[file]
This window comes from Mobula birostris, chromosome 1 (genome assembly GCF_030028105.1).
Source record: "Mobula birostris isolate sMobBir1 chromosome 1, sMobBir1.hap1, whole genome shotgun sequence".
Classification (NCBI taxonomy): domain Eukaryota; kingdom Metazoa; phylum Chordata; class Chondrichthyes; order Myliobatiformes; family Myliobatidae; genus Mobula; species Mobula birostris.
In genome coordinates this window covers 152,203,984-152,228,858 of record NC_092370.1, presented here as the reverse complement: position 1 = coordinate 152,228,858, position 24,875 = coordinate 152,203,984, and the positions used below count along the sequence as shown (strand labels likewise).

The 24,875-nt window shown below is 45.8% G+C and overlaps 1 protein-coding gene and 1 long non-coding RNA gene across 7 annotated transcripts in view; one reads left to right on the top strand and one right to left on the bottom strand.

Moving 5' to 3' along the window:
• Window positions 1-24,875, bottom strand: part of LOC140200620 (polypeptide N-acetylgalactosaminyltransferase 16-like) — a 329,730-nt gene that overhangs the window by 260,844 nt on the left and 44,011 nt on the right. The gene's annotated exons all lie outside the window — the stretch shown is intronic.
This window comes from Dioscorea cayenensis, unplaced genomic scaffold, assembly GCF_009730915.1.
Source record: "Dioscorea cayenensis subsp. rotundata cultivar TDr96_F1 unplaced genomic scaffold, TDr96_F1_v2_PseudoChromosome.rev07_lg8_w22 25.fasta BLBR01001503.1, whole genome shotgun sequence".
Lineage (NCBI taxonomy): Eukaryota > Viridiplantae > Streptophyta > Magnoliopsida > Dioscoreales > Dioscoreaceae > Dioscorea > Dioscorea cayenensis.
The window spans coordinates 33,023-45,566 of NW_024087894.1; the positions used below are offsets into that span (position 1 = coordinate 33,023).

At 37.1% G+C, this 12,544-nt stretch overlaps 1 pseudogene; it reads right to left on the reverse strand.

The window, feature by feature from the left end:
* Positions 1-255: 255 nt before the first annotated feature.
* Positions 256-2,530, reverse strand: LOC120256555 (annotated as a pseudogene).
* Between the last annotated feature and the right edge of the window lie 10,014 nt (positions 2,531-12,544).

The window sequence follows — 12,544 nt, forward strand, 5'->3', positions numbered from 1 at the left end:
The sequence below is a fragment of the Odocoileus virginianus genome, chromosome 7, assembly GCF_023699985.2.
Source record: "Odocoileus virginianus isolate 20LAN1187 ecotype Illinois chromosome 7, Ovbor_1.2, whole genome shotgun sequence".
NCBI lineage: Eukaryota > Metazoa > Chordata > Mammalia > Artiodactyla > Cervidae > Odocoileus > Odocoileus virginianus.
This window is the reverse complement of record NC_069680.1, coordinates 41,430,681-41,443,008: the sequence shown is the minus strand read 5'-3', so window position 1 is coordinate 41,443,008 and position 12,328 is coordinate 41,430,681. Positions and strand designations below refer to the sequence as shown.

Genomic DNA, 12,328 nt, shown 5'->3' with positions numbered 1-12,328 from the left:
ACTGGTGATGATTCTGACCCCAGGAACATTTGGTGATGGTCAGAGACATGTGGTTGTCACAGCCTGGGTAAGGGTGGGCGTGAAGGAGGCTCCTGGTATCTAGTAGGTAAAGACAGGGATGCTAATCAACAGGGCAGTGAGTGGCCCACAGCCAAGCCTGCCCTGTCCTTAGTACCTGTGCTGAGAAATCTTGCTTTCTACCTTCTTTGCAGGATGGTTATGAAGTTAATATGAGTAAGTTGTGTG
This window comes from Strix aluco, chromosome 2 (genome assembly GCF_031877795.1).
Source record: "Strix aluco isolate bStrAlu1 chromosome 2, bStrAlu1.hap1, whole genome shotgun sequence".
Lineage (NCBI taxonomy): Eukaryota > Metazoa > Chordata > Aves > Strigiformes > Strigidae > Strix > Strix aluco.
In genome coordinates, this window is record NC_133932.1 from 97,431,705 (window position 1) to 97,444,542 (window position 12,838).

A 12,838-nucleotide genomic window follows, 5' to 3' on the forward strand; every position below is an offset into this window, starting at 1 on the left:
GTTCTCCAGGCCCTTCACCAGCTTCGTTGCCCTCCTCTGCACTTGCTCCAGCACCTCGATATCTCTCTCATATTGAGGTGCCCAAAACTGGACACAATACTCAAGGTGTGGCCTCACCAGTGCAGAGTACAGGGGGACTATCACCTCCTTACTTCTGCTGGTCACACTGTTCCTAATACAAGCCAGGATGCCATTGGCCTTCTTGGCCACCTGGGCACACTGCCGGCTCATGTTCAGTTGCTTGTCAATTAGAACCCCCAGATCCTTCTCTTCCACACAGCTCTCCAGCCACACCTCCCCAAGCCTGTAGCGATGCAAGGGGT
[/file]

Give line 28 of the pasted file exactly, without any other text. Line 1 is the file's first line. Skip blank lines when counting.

A 12,838-nucleotide genomic window follows, 5' to 3' on the forward strand; every position below is an offset into this window, starting at 1 on the left: